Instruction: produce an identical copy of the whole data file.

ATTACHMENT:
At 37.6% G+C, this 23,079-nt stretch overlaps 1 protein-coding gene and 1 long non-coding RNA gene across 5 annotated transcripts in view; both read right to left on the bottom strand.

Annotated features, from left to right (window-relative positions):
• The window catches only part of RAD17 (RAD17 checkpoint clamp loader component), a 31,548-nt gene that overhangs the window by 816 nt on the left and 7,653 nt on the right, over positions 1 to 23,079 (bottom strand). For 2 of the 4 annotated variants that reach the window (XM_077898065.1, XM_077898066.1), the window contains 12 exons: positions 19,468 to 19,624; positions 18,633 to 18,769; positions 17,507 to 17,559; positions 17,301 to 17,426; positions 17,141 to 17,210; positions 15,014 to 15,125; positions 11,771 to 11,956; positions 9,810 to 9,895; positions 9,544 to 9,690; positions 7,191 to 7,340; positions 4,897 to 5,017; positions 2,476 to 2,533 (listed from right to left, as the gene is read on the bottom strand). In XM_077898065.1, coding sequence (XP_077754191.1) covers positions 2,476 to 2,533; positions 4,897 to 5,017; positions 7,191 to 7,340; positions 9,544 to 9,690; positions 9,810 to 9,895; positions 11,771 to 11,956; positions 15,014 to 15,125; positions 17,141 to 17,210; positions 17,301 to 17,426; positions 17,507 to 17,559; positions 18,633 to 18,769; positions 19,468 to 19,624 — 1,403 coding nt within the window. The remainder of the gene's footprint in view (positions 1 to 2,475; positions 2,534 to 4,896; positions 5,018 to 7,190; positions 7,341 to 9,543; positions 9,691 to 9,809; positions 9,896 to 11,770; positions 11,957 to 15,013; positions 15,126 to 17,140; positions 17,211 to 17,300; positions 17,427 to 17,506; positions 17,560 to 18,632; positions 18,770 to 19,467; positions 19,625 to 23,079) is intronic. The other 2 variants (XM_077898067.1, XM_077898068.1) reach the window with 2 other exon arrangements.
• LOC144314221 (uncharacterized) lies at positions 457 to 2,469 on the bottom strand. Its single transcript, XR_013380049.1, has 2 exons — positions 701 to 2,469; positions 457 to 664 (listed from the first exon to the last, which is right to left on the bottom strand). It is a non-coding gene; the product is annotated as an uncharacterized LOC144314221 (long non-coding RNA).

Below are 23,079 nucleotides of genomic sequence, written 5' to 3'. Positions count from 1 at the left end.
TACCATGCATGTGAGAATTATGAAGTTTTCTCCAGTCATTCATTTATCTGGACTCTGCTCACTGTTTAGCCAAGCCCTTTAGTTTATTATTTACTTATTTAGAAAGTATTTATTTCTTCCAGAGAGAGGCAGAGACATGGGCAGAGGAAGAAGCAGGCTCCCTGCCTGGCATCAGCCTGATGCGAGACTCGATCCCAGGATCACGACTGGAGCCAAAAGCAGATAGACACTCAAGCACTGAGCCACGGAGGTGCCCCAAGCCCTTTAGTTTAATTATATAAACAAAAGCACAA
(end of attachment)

At 37.6% G+C, this 23,079-nt stretch overlaps 1 protein-coding gene and 1 long non-coding RNA gene across 5 annotated transcripts in view; both read right to left on the bottom strand.

Annotated features, from left to right (window-relative positions):
• The window catches only part of RAD17 (RAD17 checkpoint clamp loader component), a 31,548-nt gene that overhangs the window by 816 nt on the left and 7,653 nt on the right, over positions 1 to 23,079 (bottom strand). For 2 of the 4 annotated variants that reach the window (XM_077898065.1, XM_077898066.1), the window contains 12 exons: positions 19,468 to 19,624; positions 18,633 to 18,769; positions 17,507 to 17,559; positions 17,301 to 17,426; positions 17,141 to 17,210; positions 15,014 to 15,125; positions 11,771 to 11,956; positions 9,810 to 9,895; positions 9,544 to 9,690; positions 7,191 to 7,340; positions 4,897 to 5,017; positions 2,476 to 2,533 (listed from right to left, as the gene is read on the bottom strand). In XM_077898065.1, coding sequence (XP_077754191.1) covers positions 2,476 to 2,533; positions 4,897 to 5,017; positions 7,191 to 7,340; positions 9,544 to 9,690; positions 9,810 to 9,895; positions 11,771 to 11,956; positions 15,014 to 15,125; positions 17,141 to 17,210; positions 17,301 to 17,426; positions 17,507 to 17,559; positions 18,633 to 18,769; positions 19,468 to 19,624 — 1,403 coding nt within the window. The remainder of the gene's footprint in view (positions 1 to 2,475; positions 2,534 to 4,896; positions 5,018 to 7,190; positions 7,341 to 9,543; positions 9,691 to 9,809; positions 9,896 to 11,770; positions 11,957 to 15,013; positions 15,126 to 17,140; positions 17,211 to 17,300; positions 17,427 to 17,506; positions 17,560 to 18,632; positions 18,770 to 19,467; positions 19,625 to 23,079) is intronic. The other 2 variants (XM_077898067.1, XM_077898068.1) reach the window with 2 other exon arrangements.
• LOC144314221 (uncharacterized) lies at positions 457 to 2,469 on the bottom strand. Its single transcript, XR_013380049.1, has 2 exons — positions 701 to 2,469; positions 457 to 664 (listed from the first exon to the last, which is right to left on the bottom strand). It is a non-coding gene; the product is annotated as an uncharacterized LOC144314221 (long non-coding RNA).

Below are 23,079 nucleotides of genomic sequence, written 5' to 3'. Positions count from 1 at the left end.
TACCATGCATGTGAGAATTATGAAGTTTTCTCCAGTCATTCATTTATCTGGACTCTGCTCACTGTTTAGCCAAGCCCTTTAGTTTATTATTTACTTATTTAGAAAGTATTTATTTCTTCCAGAGAGAGGCAGAGACATGGGCAGAGGAAGAAGCAGGCTCCCTGCCTGGCATCAGCCTGATGCGAGACTCGATCCCAGGATCACGACTGGAGCCAAAAGCAGATAGACACTCAAGCACTGAGCCACGGAGGTGCCCCAAGCCCTTTAGTTTAATTATATAAACAAAAGCACAA